The effects of finishing system on growth performance and carcass composition were determined in an experiment using 40 crossbred, early-weaned lambs (28 kg BW). Finishing systems were 1) grazed alfalfa, 2) 100% concentrate diet fed in drylot, and 3) grazed ryegrass for 42 d followed by a 100% concentrate diet fed in drylot. All lambs were fed to similar final weights (48 kg). Average daily gain was greater for lambs placed directly in the feedlot than for lambs on the other two finishing protocols. The quantity of separable lean tissue and bone were not affected by finishing system. However, quantity of total fat and each of the three major fat depot sites (subcutaneous, seam, and mesenteric) were reduced (P < .05) in alfalfa-finished lambs compared with fat in lambs fed concentrate at some time during finishing. Daily accretion rates of lean and fat tissue were greater (P < .05) for lambs placed directly in drylot than for lambs that consumed forage at some time. In addition, daily fat accretion rates were greater in lambs placed directly in drylot than in lambs that initially grazed ryegrass. Composition of individual primal cuts revealed reductions (P < .05) in total separable fat with alfalfa finishing compared with the other two systems. However, chemical composition of the lean tissue within the primal cuts was not affected by finishing system, with the exception of the loin and breast. Finishing systems based on grazed forage can lead to the production of leaner carcasses, but major differences in the composition of consumable product were not observed.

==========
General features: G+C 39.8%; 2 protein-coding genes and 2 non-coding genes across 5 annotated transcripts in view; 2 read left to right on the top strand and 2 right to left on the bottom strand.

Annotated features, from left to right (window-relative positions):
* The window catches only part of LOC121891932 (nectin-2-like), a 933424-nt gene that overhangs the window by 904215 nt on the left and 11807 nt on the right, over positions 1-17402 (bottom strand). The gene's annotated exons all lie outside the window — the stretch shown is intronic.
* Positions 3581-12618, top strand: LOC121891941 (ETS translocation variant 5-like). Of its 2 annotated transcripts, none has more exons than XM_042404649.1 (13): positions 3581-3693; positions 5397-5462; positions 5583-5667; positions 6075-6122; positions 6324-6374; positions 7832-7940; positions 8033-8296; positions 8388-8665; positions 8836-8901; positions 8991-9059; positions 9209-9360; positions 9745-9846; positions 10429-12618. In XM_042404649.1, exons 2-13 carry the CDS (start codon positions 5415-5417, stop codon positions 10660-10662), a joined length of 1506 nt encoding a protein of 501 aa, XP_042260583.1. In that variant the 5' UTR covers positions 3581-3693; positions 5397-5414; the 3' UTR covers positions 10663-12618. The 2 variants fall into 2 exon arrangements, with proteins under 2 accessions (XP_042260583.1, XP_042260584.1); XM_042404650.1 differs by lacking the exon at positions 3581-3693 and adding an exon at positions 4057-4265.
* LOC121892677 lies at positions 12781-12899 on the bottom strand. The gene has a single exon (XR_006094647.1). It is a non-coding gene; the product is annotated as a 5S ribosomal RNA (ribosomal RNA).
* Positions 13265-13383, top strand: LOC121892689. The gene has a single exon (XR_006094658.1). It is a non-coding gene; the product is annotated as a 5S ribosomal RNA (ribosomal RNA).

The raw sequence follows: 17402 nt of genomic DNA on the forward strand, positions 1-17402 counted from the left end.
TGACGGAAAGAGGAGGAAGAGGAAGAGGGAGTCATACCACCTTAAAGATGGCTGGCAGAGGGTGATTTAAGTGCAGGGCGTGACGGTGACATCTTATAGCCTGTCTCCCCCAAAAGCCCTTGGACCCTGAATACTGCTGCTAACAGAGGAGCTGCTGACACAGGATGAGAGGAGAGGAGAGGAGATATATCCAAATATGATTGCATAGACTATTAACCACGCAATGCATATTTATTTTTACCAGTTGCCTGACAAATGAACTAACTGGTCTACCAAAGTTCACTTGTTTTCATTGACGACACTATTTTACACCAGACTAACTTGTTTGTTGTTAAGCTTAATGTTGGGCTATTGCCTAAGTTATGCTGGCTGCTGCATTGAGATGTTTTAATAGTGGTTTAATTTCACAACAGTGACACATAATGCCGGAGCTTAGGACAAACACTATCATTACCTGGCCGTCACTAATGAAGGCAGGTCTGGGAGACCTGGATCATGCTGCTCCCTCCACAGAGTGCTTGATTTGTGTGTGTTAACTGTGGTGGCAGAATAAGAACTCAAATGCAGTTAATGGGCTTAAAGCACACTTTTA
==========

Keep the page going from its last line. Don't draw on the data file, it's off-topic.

All Science Journal Classification (ASJC) codes
- Food Science
- Animal Science and Zoology